My Super 8 Summer of Escapism

Geek Culture

From the 1978 Sears catalog — do your chores, save your allowance, and all your movie-making dreams can come true.

The film Super 8, which hit theaters a few weeks ago, weaves in pop cultural touchstones that triggered for me a nostalgic tsunami: whispering into walkie-talkies, perfecting techniques for monster makeup, and wearing my hair in a hobbity mop. A project in mind, I’d madly pedal my Schwinn bicycle (with banana seat and sissy bar) from one part of town to another to hatch it, just like Super 8‘s Joe Lamb (Joel Courtney) and his buddies.

Coincidentally enough, Super 8 also eerily evokes an American boyhood experience similar to my own upbringing in small town New Hampshire. No, I never saw giant spider-like creatures emerging from train crashes and I didn’t film them. But in the late 1970s, enthralled by the same films that Super 8 director J.J. Abrams clearly was — Spielbergian monster and alien encounter movies like Close Encounters of the Third Kind and E.T. — I was determined to be next blockbuster kid. And weirdly, like me, Abrams was born in 1966 and was 12 in 1979, the same year the movie takes place.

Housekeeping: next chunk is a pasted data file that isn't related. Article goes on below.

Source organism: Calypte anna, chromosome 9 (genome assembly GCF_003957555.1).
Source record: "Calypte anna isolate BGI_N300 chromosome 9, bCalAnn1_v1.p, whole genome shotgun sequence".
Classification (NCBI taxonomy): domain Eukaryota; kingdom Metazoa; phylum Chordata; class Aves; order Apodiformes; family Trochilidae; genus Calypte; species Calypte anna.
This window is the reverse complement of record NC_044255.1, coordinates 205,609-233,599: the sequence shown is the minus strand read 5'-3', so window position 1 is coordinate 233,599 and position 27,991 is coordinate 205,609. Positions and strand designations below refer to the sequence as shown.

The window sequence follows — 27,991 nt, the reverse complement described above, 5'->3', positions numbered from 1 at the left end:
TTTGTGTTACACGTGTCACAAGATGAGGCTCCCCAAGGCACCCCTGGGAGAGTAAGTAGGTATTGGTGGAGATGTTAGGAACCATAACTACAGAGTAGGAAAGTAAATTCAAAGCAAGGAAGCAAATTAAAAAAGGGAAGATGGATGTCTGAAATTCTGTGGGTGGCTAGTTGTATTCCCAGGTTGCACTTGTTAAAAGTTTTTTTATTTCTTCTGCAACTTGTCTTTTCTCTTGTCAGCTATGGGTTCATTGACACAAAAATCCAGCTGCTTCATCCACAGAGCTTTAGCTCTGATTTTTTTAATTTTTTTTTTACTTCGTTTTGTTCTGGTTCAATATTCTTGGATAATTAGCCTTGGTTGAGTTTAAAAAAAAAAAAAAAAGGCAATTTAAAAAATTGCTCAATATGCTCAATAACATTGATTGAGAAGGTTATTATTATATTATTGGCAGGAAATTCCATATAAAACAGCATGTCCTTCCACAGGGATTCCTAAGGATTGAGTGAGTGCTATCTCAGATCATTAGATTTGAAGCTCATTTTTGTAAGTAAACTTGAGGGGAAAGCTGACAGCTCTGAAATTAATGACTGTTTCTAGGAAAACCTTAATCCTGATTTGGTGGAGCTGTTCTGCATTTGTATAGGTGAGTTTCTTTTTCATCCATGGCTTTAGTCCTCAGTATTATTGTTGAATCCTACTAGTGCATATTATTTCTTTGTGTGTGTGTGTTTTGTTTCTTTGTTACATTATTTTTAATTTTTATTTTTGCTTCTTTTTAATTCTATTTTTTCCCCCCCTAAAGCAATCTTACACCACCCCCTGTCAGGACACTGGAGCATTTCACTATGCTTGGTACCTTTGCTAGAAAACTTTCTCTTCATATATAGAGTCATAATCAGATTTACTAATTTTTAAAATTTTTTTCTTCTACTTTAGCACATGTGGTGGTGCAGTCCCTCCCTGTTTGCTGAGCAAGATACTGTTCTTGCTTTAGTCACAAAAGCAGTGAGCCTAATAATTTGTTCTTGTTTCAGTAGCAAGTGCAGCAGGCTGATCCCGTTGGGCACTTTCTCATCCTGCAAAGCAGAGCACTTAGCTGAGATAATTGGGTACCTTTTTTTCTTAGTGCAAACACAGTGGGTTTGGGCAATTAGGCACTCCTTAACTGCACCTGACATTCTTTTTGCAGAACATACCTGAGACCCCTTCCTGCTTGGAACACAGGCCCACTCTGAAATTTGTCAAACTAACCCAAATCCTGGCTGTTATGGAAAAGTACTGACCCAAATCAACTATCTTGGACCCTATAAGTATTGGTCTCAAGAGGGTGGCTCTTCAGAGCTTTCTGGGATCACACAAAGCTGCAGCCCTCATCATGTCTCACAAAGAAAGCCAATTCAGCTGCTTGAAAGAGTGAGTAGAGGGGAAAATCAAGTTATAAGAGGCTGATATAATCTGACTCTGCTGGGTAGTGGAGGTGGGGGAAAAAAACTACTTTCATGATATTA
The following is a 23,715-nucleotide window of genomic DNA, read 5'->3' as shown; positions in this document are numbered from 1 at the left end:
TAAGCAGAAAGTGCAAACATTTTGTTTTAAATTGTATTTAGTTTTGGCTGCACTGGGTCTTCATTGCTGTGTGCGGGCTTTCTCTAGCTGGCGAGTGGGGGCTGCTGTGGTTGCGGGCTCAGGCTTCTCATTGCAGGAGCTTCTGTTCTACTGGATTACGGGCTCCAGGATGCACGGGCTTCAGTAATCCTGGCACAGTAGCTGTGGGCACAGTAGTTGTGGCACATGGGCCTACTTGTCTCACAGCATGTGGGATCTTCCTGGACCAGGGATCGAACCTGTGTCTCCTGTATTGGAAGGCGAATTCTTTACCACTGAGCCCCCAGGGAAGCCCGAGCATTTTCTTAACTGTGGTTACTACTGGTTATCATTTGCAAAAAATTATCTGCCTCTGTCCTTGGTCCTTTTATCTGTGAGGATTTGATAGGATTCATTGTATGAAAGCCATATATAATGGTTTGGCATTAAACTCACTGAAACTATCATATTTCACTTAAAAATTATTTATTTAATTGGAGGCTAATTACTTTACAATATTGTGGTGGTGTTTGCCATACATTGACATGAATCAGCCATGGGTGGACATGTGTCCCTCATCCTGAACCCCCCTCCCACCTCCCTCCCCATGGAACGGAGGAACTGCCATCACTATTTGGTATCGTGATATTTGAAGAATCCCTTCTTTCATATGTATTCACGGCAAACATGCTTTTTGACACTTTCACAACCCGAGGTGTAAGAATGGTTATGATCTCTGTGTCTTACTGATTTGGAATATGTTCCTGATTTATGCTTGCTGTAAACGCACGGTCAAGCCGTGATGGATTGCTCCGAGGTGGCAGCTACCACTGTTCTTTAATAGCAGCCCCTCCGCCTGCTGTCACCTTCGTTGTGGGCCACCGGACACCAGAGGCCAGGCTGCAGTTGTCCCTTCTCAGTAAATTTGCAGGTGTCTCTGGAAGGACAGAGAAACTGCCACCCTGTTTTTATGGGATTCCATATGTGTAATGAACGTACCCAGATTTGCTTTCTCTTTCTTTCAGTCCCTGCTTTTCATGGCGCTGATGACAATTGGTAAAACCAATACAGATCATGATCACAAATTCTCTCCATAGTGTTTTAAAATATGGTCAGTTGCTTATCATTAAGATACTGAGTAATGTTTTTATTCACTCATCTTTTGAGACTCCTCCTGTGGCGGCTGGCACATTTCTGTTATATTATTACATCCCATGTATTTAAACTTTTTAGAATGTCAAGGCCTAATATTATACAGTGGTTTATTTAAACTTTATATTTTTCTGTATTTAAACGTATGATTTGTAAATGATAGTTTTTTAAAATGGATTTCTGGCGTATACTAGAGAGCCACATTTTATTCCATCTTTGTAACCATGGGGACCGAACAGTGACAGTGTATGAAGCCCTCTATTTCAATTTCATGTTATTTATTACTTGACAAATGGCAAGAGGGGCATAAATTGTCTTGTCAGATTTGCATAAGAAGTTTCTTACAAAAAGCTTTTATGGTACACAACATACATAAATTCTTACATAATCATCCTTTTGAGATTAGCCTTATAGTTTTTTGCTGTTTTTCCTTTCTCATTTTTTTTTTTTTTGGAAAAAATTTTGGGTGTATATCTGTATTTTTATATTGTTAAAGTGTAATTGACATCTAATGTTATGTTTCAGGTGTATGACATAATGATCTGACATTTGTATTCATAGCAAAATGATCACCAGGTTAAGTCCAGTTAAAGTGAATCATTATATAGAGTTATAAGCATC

Like the boys in Super 8, I armed also myself with a movie camera. I built sets with HO-scale train props, and MacGyvered Revell airplane and boat models to make my own Star Wars-like space ships. Focusing on animation rather than live action films, I’d shoot clay blobs one frame at a time, enacting monster wrestling matches and deep space dogfights. This being an eon before iMovie and YouTube, I edited my footage with crude equipment, assembling each scene with plastic splices, and showed them to an audience of my family and friends.

As I wrote in a recent aticle for, my journey through the realm of adolescence to the kingdom of adulthood began to reveal itself as a tricky maze filled with traps, monsters and dead ends, not to mention broken mothers. Like Joe Lamb, whose mother dies in a freak factory accident, my mother was gone, suddenly stricken by brain damage. Like that kid, I was saddled with a heavy cloak of loss I couldn’t come close to articulating. I felt abandoned, and the solution for how to navigate this new life was not published, upside-down, in the back of any book of brain teasers. I longed for answers.

The Super 8 movies I shot provided one avenue of escape. Then, in and around directing my latest Claymation fantasy feature that summer of 1979, another path appeared. I learned how to face my demons in another way. I learned that sometimes, checking out from reality was not merely a fun diversion, but necessary. I was shown a clever trick—how to step away from my own body and mind, my family, and travel to places I’d never even seen. A new, more powerful way out. I discovered Dungeons & Dragons. [More on that story here.]

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